The Monday Question: Suspension of disbelief!

First of all, since most of the world will be celebrating Christmas this week I decided to take it easy as well and wish you all some great days. I’m busy preparing my end of year list which will be up soon.

Last week I reviewed the documentary Cinemania, which is about five people who are obsessed by movies and go to the movies a couple of times a day. In one of the scenes there was a discussion between two of them about horses in a movie. Roberta Hill, who was one of them replied that she didn’t want to watch movies with horses because she didn’t like to see them get hurt. When the other person responded that they weren’t really hurt in real life she responded that if you would think like that and suspend disbelief, why would you see a movie? And I get her point. The term “suspension of disbelief” was coined by Samuel Taylor Coleridge in 1817 according to Wikipedia and he defined it as follows:” If a writer can infuse a “human interest and a semblance of truth” into a fantastic tale, the reader is able to suspend judgment concerning the implausibility of the narrative”. Of course movies were not around at the time, but it is a big part of being able to enjoy a movie.

It got me thinking about this as it is a big part of the moviegoing experience. You are watching something which is all pretended (unless it’s a documentary of course) and as a viewer we pretend that it is all real. I regularly am surprised by reviews when they mention something is “unrealistic” or that there are too many plotholes. They can be valid points, but when you have a movie where a lot of unrealistic events take place it is kind of weird to nitpick on things.

Personally I go to the movies to have fun, to spend some time in a different world and the rules which apply to that world. I’m not complaining if people are suddenly able to fly or when a hero doesn’t die from bullets, they are all part of what I signed up for. They are exactly the things which makes watching movies so much fun. So I can happily walk into the cinema to see the biggest blockbuster and have a great time watching it. Surely if I think about every little detail I could pick a whole movie apart, but that doesn’t give me much joy, experiencing, that’s what it’s about. It’s the reason I happily give movies like Battle:LA, Prince of Persia, John Carter or Battleship a positive review. They can be silly, but so what?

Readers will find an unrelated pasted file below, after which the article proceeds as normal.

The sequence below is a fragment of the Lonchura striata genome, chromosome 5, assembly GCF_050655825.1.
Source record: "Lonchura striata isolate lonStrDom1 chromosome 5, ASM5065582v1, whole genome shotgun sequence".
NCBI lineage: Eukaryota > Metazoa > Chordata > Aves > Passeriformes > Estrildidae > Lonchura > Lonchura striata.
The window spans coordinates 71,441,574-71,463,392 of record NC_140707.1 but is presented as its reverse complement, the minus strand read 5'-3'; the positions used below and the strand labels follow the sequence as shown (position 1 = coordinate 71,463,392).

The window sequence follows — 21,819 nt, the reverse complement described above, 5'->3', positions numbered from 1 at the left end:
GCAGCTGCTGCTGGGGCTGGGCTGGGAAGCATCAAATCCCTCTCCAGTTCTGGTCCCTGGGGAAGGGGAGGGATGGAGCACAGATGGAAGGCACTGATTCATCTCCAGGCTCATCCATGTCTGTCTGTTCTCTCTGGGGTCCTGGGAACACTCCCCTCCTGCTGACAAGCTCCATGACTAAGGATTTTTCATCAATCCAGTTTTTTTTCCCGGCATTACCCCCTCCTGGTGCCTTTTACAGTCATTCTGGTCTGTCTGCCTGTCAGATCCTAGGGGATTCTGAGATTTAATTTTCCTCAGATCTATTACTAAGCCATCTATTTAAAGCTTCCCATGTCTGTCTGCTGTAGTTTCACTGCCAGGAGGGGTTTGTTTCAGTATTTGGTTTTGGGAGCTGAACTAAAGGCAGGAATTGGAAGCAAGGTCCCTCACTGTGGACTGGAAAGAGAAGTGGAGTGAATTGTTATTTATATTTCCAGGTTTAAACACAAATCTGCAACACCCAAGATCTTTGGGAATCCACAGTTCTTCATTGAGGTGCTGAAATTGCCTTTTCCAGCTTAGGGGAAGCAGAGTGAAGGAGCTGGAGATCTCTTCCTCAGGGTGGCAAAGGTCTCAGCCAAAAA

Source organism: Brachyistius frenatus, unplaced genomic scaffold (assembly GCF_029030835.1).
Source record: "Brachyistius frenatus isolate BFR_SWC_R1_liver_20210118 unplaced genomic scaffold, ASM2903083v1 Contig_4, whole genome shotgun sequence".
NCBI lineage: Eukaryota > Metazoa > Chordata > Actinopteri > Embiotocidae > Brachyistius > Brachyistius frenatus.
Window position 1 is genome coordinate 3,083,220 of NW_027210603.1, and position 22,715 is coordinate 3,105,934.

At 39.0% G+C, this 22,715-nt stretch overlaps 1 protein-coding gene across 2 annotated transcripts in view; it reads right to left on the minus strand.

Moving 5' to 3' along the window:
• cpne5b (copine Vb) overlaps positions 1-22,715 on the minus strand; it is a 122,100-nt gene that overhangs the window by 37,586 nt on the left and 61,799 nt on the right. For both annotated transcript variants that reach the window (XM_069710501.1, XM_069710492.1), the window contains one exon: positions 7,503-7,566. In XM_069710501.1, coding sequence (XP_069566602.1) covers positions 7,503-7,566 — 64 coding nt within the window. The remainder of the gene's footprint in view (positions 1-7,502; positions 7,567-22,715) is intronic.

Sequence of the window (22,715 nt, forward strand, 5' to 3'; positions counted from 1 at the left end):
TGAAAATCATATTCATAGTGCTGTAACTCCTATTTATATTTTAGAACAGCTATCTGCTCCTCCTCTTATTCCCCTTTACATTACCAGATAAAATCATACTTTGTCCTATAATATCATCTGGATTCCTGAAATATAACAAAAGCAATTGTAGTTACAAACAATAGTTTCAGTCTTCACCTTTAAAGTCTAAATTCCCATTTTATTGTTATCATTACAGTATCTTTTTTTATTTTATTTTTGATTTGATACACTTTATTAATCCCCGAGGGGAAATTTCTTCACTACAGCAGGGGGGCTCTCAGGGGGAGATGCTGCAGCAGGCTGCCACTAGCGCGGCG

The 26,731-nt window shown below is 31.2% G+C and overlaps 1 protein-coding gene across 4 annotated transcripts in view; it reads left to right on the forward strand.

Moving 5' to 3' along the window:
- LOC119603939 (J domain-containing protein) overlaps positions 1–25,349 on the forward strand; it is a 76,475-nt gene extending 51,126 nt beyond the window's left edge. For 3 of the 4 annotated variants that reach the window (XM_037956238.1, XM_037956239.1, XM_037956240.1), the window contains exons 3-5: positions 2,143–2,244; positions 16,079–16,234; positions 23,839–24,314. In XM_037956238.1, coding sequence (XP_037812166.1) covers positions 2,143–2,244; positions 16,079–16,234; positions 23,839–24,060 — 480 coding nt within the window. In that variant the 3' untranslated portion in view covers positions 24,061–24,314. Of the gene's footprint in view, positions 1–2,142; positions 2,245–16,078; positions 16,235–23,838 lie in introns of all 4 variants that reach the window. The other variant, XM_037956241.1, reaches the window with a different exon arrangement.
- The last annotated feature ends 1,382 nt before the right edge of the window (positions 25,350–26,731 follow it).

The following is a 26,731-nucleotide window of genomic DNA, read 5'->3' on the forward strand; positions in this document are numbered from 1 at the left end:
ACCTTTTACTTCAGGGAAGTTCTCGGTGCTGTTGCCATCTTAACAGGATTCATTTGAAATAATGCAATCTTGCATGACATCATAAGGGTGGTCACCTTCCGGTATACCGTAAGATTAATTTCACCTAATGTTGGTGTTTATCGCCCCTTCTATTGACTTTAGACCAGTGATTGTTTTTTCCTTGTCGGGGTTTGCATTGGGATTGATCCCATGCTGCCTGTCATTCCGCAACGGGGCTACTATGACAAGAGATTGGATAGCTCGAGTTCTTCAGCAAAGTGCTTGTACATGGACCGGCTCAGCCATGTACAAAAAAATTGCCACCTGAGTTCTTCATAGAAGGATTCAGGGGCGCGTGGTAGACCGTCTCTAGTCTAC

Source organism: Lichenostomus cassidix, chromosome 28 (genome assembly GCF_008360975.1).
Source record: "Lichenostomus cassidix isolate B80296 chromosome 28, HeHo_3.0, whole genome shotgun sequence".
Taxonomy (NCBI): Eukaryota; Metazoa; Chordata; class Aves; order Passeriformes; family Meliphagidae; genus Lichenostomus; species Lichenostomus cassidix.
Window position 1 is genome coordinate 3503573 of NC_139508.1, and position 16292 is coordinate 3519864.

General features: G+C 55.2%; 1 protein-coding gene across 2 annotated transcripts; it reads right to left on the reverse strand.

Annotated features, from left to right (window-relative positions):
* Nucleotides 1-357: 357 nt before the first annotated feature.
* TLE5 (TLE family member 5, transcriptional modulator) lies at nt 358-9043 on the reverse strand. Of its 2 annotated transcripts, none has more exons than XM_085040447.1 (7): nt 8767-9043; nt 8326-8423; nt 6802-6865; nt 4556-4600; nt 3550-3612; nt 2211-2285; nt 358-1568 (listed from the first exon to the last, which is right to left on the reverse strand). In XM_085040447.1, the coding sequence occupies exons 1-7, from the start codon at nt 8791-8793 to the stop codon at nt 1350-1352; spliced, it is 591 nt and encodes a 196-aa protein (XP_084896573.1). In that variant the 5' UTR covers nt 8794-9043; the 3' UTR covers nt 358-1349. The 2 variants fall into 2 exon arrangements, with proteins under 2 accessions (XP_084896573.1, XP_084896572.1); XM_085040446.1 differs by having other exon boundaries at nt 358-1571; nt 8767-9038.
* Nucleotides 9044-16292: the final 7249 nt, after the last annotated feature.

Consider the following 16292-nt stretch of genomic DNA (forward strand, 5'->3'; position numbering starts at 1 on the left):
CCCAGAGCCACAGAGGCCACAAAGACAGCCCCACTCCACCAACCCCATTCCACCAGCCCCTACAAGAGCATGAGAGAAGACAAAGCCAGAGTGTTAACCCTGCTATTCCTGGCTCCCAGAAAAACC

So my question to you is: “When it comes to suspension of disbelief, what is your attitude towards it when seeing movies?”

6 thoughts on “The Monday Question: Suspension of disbelief!

  1. For me it depends on the movie. A film like “Argo” or “The Mastor” should seem realistic to me. Films like “The Avengers” and “Moonrise Kingdom” should establish a world with ground rules we as an audience can accept, and then we can suspend our disbelief within that world. A good example of this are James Bond films. I go into them expecting a certain amount of BS, but if they cross a line they themselves establish–just about everything in “Moonraker”–then we as an audience cry foul.

  2. Hi Nostra, I have the same sentiment as you. I can still enjoy a movie even if it demands a huge ‘suspension of disbelief’ but I think it depends on the movie. If the filmmaker has set an expectation for the movie to be ‘realistic’ then I judge it more harshly, but when you’re watching a superhero movie, of course we can’t be too nit-picky on things unless the plot is poorly-constructed or the pace is off, what have you. I think the more immersed I am in that ‘world’ of cinema, the more ‘forgiving’ I generally am on that given film.

  3. It’s up to the film maker to make me want to suspend my disbelief. If he/she can successfully make me accept the world which I’m watching, they’ve done a great job.

  4. Quite simply within the context the actors, action, cinematography must fit. If people are meant to have super powers and do then fine, if gravity shouldn’t exist then fine etc. Problem is when they break their own rules. Worst example is when characters are supposed to age but makeup doesn’t do the job and they look out of place.

  5. Hi, Nostra and company:

    If the director, actors, cinematographer and craftsmen and women behind the scenes believe in the project. And execute their talents to the best of their ability. “Suspension of disbelief” shouldn’t even figure into the equation. No matter how bizarre the plot line. Add Special Effects and the stakes rise exponentially. One of the reasons Joss Whedon’s “The Avengers” works. And Ang Lee’s “Hulk” doesn’t.

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